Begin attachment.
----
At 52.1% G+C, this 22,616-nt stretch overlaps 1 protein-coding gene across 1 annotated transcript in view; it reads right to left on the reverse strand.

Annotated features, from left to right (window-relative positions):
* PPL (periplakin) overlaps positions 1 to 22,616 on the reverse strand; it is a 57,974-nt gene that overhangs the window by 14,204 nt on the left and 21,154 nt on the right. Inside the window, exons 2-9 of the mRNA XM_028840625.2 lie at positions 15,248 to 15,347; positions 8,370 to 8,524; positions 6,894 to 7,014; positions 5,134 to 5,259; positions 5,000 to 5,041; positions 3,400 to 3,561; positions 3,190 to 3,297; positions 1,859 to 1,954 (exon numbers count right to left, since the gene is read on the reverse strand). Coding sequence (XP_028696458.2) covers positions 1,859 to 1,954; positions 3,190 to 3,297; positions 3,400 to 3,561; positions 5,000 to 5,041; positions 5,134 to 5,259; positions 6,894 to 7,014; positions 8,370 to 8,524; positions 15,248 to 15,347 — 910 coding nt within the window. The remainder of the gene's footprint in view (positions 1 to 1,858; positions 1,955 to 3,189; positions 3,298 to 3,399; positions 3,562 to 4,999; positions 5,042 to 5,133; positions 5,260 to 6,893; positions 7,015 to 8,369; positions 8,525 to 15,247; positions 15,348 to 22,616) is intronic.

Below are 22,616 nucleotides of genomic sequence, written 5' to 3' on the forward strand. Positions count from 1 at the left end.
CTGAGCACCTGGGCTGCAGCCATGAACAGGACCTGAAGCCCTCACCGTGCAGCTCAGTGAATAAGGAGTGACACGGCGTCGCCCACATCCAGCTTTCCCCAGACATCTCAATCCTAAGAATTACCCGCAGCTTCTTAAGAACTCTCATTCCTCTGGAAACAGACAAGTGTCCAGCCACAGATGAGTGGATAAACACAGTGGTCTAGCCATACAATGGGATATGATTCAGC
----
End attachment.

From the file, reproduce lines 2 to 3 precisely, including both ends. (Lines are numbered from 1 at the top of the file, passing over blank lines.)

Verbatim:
Annotated features, from left to right (window-relative positions):
* PPL (periplakin) overlaps positions 1 to 22,616 on the reverse strand; it is a 57,974-nt gene that overhangs the window by 14,204 nt on the left and 21,154 nt on the right. Inside the window, exons 2-9 of the mRNA XM_028840625.2 lie at positions 15,248 to 15,347; positions 8,370 to 8,524; positions 6,894 to 7,014; positions 5,134 to 5,259; positions 5,000 to 5,041; positions 3,400 to 3,561; positions 3,190 to 3,297; positions 1,859 to 1,954 (exon numbers count right to left, since the gene is read on the reverse strand). Coding sequence (XP_028696458.2) covers positions 1,859 to 1,954; positions 3,190 to 3,297; positions 3,400 to 3,561; positions 5,000 to 5,041; positions 5,134 to 5,259; positions 6,894 to 7,014; positions 8,370 to 8,524; positions 15,248 to 15,347 — 910 coding nt within the window. The remainder of the gene's footprint in view (positions 1 to 1,858; positions 1,955 to 3,189; positions 3,298 to 3,399; positions 3,562 to 4,999; positions 5,042 to 5,133; positions 5,260 to 6,893; positions 7,015 to 8,369; positions 8,525 to 15,247; positions 15,348 to 22,616) is intronic.